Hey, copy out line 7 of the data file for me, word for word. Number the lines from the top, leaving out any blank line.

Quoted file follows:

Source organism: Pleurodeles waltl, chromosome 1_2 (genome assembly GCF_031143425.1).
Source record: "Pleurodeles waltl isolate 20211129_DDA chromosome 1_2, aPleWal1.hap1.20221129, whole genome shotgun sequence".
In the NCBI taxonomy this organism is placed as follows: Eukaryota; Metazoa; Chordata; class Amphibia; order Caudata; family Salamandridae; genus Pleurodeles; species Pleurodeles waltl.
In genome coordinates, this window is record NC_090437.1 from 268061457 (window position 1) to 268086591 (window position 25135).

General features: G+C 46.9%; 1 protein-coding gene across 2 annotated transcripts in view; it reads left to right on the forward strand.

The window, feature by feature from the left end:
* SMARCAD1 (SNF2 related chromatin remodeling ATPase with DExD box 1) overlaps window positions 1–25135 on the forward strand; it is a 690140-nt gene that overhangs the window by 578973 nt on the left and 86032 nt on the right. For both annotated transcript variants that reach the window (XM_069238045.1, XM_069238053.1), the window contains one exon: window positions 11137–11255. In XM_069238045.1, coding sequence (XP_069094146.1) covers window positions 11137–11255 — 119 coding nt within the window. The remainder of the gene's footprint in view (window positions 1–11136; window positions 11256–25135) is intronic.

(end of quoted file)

* SMARCAD1 (SNF2 related chromatin remodeling ATPase with DExD box 1) overlaps window positions 1–25135 on the forward strand; it is a 690140-nt gene that overhangs the window by 578973 nt on the left and 86032 nt on the right. For both annotated transcript variants that reach the window (XM_069238045.1, XM_069238053.1), the window contains one exon: window positions 11137–11255. In XM_069238045.1, coding sequence (XP_069094146.1) covers window positions 11137–11255 — 119 coding nt within the window. The remainder of the gene's footprint in view (window positions 1–11136; window positions 11256–25135) is intronic.